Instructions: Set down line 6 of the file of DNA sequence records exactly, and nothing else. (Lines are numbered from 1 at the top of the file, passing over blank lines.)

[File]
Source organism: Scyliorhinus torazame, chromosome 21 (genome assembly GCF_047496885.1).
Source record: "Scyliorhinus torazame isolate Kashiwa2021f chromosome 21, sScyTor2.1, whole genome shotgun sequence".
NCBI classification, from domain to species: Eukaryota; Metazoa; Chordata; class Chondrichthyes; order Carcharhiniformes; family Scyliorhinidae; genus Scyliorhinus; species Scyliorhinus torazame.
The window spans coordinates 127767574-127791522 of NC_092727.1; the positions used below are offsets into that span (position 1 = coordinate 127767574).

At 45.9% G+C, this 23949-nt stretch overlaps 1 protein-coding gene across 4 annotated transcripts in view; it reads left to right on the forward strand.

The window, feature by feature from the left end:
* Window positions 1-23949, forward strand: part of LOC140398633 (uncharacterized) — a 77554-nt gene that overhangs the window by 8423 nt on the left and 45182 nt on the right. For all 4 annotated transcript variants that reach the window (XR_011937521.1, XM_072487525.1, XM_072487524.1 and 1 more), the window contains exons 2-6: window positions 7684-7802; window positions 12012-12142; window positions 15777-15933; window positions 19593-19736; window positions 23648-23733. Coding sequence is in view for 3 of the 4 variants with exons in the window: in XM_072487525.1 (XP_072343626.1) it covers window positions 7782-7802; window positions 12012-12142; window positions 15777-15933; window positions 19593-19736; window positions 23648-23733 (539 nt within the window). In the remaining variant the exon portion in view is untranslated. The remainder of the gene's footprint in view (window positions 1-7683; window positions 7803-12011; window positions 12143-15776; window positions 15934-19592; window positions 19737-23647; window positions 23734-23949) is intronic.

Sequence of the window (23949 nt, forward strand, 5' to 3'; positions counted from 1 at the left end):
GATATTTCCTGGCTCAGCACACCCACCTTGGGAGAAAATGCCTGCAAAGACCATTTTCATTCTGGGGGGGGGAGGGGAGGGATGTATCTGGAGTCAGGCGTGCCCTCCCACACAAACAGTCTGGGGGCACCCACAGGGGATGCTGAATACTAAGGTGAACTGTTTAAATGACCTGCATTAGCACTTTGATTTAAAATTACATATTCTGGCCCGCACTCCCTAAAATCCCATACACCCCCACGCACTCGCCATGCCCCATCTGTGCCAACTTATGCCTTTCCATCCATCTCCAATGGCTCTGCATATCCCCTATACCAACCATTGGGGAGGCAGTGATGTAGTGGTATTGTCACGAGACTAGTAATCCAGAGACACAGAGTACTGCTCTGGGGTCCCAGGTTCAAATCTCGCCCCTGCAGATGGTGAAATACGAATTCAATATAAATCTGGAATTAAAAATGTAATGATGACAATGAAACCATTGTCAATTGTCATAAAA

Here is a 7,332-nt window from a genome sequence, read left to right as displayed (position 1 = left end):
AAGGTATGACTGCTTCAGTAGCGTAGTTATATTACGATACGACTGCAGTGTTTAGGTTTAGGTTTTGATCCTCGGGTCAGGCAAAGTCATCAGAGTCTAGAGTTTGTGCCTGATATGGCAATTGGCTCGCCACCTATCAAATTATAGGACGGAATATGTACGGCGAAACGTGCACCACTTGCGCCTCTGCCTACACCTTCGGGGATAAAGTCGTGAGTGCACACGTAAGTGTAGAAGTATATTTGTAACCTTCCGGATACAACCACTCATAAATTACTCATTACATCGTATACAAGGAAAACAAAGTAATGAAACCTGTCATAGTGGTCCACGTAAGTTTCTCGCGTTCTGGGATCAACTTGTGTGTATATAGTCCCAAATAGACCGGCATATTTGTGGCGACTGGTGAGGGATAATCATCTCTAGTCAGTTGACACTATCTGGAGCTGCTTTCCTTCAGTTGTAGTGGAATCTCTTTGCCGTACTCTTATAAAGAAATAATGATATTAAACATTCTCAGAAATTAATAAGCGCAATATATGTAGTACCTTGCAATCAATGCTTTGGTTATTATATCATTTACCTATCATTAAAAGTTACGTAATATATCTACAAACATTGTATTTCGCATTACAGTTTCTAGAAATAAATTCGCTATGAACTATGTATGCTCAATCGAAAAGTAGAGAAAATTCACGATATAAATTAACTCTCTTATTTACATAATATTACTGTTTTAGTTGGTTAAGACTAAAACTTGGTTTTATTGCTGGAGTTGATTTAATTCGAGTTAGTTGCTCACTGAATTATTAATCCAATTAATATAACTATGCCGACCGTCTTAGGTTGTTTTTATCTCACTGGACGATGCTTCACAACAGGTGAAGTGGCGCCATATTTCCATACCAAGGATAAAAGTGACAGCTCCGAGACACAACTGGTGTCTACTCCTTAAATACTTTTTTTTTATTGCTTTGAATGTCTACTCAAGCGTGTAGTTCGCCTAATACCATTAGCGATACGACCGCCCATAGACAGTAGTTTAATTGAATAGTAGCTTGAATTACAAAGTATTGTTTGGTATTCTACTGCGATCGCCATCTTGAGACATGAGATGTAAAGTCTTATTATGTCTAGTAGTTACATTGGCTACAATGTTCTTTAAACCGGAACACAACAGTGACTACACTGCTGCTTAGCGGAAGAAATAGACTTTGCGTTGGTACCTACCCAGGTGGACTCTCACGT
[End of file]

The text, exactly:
The window, feature by feature from the left end: